A "flatheaded" or Heptageniidae mayfly, possibly in the genus Maccaffertium. Four Mile Creek, Butler County, Ohio. March 19, 2010.
Monday, March 22, 2010
Tuesday, March 2, 2010
Paula McCartney has published a funny project involving photographs of store-bought decorative birds that she posed in natural settings. It's called Bird Watching and is done with a "straight face," as if the photos in the book document real species. There are field notes and fantastic species names for each bird, all done up in the archly classic style of a committed field naturalist's journal.
I've read through the brief material on the website for Bird Watching that McCartney provides to explain her project, and this statement struck me: "By controlling the brightly colored bird's position in the environment, I am creating a more idyllic scene than that which naturally exists, and creating a new environmental experience for the viewer and myself." Given the ability of photographers to Photoshop their bird and nature pictures, to remove twigs and branches, add or remove items, change the backgrounds, the lighting, the position of the sun, etc., it's curious to compare how an artist purposely manipulates a scene the way McCartney does with the purposeful manipulation of a scene after it's been captured on film, as many nature photographers do. What's the difference, besides the fact that McCartney's birds are fantastical fictions?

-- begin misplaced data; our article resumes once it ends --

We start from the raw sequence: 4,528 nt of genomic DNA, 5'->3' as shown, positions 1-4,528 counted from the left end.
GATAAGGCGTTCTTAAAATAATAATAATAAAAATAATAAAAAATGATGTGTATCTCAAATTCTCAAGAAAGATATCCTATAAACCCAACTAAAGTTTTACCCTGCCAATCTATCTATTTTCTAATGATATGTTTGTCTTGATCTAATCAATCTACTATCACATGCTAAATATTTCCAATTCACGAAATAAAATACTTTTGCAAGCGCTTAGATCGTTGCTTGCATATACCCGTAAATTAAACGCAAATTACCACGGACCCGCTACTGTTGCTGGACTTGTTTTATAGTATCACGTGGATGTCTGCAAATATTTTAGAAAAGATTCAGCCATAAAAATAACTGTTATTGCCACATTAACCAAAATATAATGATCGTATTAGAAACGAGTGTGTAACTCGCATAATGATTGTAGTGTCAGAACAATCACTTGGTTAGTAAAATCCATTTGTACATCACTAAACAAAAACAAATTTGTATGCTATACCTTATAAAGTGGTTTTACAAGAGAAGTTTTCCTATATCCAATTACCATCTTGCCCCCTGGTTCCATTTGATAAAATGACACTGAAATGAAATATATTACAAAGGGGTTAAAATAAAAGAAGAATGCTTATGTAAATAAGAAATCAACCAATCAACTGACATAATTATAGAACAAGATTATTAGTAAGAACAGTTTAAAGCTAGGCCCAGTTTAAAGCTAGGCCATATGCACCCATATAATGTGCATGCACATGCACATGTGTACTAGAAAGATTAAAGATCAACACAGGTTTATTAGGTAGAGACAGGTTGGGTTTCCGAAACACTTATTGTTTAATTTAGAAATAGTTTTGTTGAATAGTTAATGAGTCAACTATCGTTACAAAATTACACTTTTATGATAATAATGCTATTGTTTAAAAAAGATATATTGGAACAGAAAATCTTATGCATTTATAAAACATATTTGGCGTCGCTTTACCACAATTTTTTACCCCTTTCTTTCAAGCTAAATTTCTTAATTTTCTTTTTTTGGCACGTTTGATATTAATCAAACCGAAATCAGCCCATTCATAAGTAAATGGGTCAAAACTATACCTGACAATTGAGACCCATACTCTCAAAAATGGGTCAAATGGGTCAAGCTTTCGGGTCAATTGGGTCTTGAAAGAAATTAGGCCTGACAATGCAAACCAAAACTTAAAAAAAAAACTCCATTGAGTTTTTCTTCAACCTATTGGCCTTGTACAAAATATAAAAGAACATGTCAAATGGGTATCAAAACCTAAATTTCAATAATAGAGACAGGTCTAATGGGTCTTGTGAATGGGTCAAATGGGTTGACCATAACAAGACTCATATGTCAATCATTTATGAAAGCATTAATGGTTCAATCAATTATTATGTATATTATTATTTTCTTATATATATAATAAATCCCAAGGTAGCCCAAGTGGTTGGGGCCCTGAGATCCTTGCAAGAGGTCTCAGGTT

I'm not going to spend $800 on McCartney's book, but her idea is funny enough that I'd love to see a copy. Better yet, I'd love to place a copy on a display table at a meeting of ornithologists or serious birders or nature artists to see how they would react.